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Attorney Conflict Transactions
What are Attorney conflict transactions?
An Enduring Power of Attorney is a legal document that enables a person (the principal) to give another person (the attorney) the power to make decisions on their behalf. When an appointment is made under an Enduring Power of Attorney, the attorney(s) will be able to continue acting on the principal's behalf even after the principal has lost the mental capacity to make their own decisions.
An attorney has a duty to avoid entering into conflict transactions unless they have received authority to do so from the principal (or a court, or the Queensland Civil and Administrative Tribunal). A conflict transaction occurs when there is a conflict between a financial attorney’s duty to act in the best interests of their principal and the attorney’s own interests. This can also extend to transactions that benefit the interests of the attorney’s close friends, relatives and/or associates. If a principal wishes to allow for their attorney(s) to be able to enter into conflict transactions, then a clause authorising this should be included in their Enduring Power of Attorney.
Examples of conflict transactions
Examples of possible conflict transactions include (but are not limited to) a financial attorney:
- buying the principal’s property. e.g. an attorney may wish to buy the principal's family home after the principal has moved into a care facility, to keep the home 'in the family’;
- buying the principal's car;
- lending and/or gifting the principal’s money to either themselves, their family, friends and/or associates;
- choosing to rent out the principal’s property to either themselves, their family, friends and/or associates;
- using their principal’s money to pay for their personal expenses, including, for example, the attorney’s personal travel expenses.
There are several transactions, which could be viewed as conflicting, that are allowed in Queensland (unless there is a contrary intention expressed in the Enduring Power of Attorney). These include:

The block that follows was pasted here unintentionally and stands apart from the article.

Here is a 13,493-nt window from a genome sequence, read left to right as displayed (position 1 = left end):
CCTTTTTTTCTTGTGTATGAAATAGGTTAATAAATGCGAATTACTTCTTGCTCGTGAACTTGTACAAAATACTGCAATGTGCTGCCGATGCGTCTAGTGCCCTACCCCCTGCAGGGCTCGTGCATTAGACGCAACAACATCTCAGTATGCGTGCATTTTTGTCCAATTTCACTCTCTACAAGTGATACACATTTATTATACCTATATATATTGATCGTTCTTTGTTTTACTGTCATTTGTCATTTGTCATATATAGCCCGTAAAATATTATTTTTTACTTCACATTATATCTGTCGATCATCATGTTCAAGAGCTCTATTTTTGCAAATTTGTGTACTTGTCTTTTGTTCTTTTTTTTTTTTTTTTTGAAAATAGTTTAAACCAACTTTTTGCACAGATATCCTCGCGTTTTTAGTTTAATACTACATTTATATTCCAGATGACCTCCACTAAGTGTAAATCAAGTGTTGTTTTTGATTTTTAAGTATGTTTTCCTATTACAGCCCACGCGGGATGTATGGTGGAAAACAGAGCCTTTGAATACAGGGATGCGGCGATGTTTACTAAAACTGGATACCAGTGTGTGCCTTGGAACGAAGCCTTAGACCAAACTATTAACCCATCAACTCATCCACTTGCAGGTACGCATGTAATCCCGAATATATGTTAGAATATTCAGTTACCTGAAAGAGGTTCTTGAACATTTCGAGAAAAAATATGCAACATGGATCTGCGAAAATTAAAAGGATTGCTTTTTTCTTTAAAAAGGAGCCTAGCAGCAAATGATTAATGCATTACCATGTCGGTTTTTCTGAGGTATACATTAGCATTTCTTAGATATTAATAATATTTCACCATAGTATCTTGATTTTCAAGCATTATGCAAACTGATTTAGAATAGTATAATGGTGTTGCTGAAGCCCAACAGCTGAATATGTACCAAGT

- Making gifts or donations (of a reasonable value) where the gift or donation is of the same type or nature of gift/donation that the principal would have given/made when they had capacity or might reasonably be expected to make.
- Providing for the maintenance and needs of the principal’s dependants. This can only be done if it is reasonable in all circumstances, including the principal’s overall financial circumstances.
- Managing property already held jointly between the principal and the attorney and/or property acquired jointly by the attorney and principal in place of property that was already jointly owned between them.
Choices you can make regarding conflict transactions
When executing an Enduring Power of Attorney, it is important that you carefully consider your specific circumstances, and what may be most appropriate for your attorney(s). You may or may not wish to extend your attorney’s powers to allow them to enter conflict transactions.
In your Enduring Power of Attorney, you may:
- authorise your attorney(s) to enter into any and all conflict transactions;
- authorise your attorney(s) to enter into only specific types of conflict transactions;
- provide authorisation to only particular attorney(s) to enter into conflict transactions (e.g. your spouse but not your children); or
- not provide authorisation for attorney(s) to enter into conflict transactions at all.
Consideration and caution should always be exercised when deciding whether to extend an attorney’s powers, especially if a broad power is granted that allows an attorney to enter into any or all conflict transactions. In certain circumstances, it may be more appropriate to only authorise your attorney(s) to engage in specific conflict transactions that you can reasonably foresee occurring in the future, and which you are comfortable with.
We can assist you
Please do not hesitate to contact one of our estate planning solicitors on (07) 4963 2000 or via the link below if you require assistance with preparing an Enduring Power of Attorney and/or have any queries regarding conflict transactions in general.